Several studies have been performed to illustrate the epidemiological characteristics of AHC in China. However, most of the studies performed space–time analysis of AHC in a region-specific manner [20, 21]. Whether epidemiological trends of AHC change during long-term epidemics and what sociodemographic factors contribute to AHC has rarely been studied. Determining these questions is important because it helps to understand the dynamics of AHC and to determine where AHC is severe. Due to the lack of vaccines, identifying the sociodemographic factors associated with AHC could be integrated into the current surveillance system for early warning and risk prevention of AHC. To address these data gaps, we analyzed the long-term trends across time and space for AHC in mainland China using national notifiable infectious surveillance data from 2004 to 2018. We subsequently developed models to estimate the sociodemographic factors associated with AHC incidence.

Materials and methods

Data sources

Acute hemorrhagic conjunctivitis surveillance data

In this study, yearly and monthly AHC incidences (per 100,000) were applied for analysis, defined as the number of annual (monthly) incident cases divided by the population size [22]. The data were obtained by region from 2004 to 2018 from the Data Center of China Public Health Science, a publicly available web-based database established by the Chinese Center for Disease Control and Prevention (CDC) [23], which summarizes and sorts 31 provinces/municipalities/regions and national notifiable infectious surveillance data from the National Disease Supervision Information Management System (NDSIMS). This notifiable infectious disease routine reporting system was first established by the Chinese government in the 1950s and has been web-based since 2003, covering all populations in mainland China [22]. Physicians and local health authorities are required to register in this system within 24 h of diagnosis [24]. AHC incidence data retrieved from this system were also collected from all reported cases, and the definition of AHC was in accordance with the national diagnostic criteria based on the epidemiological history, clinical symptoms, and laboratory conjunctival cytology examination. (1) Epidemiological history: Most patients had a clear history of contact infection through eye-hand, object, and water-eye contact. Epidemiological history easily causes epidemics or outbreaks, commonly in the summer and autumn, and epidemic periods without seasonality. (2) Clinical symptoms, such as foreign body sensation in the eye, ocular redness, ocular stinging, photophobia, lacrimation and frequent discharge. (3) Laboratory examination: EV70 or CA24v viruses were isolated from conjunctival swabs or conjunctival scraping cultures and identified as EV70 or CA24v viruses by microneutralization tests. Indirect immunofluorescence techniques were used to detect EV70 or CA24v antigen in conjunctival smears or cell culture smears. Serum anti-ev70 or anti-ca24v antibody titers in recovered patients were more than 4 times higher than those in acute patients [2, 25].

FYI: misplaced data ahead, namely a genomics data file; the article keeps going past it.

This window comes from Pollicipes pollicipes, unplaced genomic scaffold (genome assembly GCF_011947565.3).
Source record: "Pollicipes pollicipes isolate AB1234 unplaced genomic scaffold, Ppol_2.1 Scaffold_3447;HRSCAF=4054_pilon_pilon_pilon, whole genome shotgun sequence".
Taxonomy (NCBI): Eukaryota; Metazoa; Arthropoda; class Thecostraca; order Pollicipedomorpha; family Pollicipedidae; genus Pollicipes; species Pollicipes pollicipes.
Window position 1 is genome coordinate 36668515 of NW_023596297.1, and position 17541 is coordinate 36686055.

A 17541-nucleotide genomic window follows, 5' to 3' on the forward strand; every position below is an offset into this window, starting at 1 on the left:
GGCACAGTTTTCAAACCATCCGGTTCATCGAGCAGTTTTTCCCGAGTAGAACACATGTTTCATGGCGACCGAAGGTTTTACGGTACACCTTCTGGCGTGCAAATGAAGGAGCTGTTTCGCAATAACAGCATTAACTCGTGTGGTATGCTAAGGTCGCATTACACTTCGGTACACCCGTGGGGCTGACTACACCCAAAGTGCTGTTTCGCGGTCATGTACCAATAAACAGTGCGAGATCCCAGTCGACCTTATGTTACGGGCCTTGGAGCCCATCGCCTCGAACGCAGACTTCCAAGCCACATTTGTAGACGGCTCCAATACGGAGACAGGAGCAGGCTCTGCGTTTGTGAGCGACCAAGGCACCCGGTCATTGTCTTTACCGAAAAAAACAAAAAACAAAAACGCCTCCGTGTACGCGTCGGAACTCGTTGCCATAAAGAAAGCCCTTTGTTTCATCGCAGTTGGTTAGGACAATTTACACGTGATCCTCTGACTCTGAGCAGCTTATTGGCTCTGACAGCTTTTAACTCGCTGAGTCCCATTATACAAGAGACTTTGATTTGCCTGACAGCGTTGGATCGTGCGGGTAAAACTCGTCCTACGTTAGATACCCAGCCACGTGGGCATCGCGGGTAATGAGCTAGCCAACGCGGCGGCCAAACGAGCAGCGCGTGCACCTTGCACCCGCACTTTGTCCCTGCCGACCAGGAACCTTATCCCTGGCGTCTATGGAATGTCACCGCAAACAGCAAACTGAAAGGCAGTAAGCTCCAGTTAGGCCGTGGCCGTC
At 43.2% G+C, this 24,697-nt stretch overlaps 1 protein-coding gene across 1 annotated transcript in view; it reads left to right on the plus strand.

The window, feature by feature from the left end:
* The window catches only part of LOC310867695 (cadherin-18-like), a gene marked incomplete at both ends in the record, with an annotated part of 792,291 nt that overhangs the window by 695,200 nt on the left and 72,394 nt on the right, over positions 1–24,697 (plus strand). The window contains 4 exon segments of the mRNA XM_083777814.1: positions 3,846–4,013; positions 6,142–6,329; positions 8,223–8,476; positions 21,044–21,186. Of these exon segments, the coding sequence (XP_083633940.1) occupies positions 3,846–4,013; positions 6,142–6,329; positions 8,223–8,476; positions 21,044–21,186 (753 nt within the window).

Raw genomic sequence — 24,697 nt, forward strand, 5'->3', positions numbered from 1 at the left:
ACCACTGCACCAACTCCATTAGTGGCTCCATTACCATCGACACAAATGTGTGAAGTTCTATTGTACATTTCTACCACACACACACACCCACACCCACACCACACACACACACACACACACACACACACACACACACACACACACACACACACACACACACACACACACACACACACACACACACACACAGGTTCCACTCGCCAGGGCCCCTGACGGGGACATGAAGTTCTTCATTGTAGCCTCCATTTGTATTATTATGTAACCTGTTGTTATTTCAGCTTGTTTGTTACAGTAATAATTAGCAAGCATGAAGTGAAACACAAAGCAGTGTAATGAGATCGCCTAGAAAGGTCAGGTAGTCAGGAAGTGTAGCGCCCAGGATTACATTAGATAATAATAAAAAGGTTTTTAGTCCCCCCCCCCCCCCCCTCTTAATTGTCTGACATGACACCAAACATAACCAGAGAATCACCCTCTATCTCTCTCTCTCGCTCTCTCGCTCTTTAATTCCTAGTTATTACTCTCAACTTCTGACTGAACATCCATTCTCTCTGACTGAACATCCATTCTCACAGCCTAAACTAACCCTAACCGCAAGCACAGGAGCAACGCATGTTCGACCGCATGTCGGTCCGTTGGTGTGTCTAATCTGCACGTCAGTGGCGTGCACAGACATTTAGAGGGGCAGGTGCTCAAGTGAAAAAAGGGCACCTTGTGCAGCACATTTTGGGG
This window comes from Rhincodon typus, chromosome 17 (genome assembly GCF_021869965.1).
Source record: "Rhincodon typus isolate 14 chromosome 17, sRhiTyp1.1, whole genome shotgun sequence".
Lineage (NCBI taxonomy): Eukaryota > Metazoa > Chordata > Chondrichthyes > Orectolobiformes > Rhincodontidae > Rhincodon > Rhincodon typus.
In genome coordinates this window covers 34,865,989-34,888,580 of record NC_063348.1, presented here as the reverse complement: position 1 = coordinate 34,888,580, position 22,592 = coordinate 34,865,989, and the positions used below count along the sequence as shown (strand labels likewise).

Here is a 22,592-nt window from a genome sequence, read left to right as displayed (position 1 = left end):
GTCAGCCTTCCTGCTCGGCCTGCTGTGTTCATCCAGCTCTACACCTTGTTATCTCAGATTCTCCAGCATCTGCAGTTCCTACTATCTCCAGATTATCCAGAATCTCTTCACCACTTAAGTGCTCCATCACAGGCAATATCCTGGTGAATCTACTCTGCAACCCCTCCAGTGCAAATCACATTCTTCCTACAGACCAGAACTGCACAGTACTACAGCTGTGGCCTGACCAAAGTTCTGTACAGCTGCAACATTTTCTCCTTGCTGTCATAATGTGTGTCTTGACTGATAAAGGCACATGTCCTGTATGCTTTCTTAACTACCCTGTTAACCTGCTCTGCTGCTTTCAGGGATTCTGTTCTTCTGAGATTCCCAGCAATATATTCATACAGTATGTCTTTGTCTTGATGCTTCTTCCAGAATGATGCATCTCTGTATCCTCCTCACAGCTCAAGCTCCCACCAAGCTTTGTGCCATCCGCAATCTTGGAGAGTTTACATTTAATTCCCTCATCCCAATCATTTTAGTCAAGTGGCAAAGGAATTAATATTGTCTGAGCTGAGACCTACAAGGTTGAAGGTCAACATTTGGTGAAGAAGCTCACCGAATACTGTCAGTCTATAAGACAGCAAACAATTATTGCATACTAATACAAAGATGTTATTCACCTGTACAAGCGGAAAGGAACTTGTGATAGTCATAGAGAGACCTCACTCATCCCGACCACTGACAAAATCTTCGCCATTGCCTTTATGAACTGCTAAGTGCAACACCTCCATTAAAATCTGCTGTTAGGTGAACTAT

The sociodemographic factors associated with acute hemorrhagic conjunctivitis

We aggregated the following list of sociodemographic factors from 31 provinces from the China National and Provincial Statistics Yearbook that were hypothesized to be associated with incidences of AHC, which has been demonstrated in previous studies [26,27,28]: birth rate, urban population (% of total population), population density, population ages 0–14 (% of total population); passenger traffic; per capita gross domestic product; and health workers (per 1000 people). These factors were chosen after a literature review of AHC and other infectious disease-related studies, also considering the data availability. Specifically, we hypothesized that population characteristics are an important factor affecting the spread of infectious disease; thus, we included birth rate, urban population (% of the total population) and population density in the model, which has been documented to be related to various infectious disease outbreaks [29,30,31]. In addition, based on previous AHC studies [18, 32, 33] and from the results of our joinpoint regression showing that young children are high-risk age groups, variable population ages 0–14 (% of the total population) was also included. Passenger traffic variable was included to represent transportation factors since modern transportation systems has been improving, promoting regional exchanges and mobility, which also promoting the spread of disease [34]. Per capita gross domestic product is one of the most common economic research factors that has been well documented in infectious or noninfectious diseases [31, 35], while AHC diagnosis, treatment, prevention, control and reporting are all directly based on the capacity of the health system [29, 34]. In this study, we used health workers (per 1000 people) to represent health system-related factors.

Statistical analysis

Spatial autocorrelation analysis

Retrospective spatiotemporal scan statistic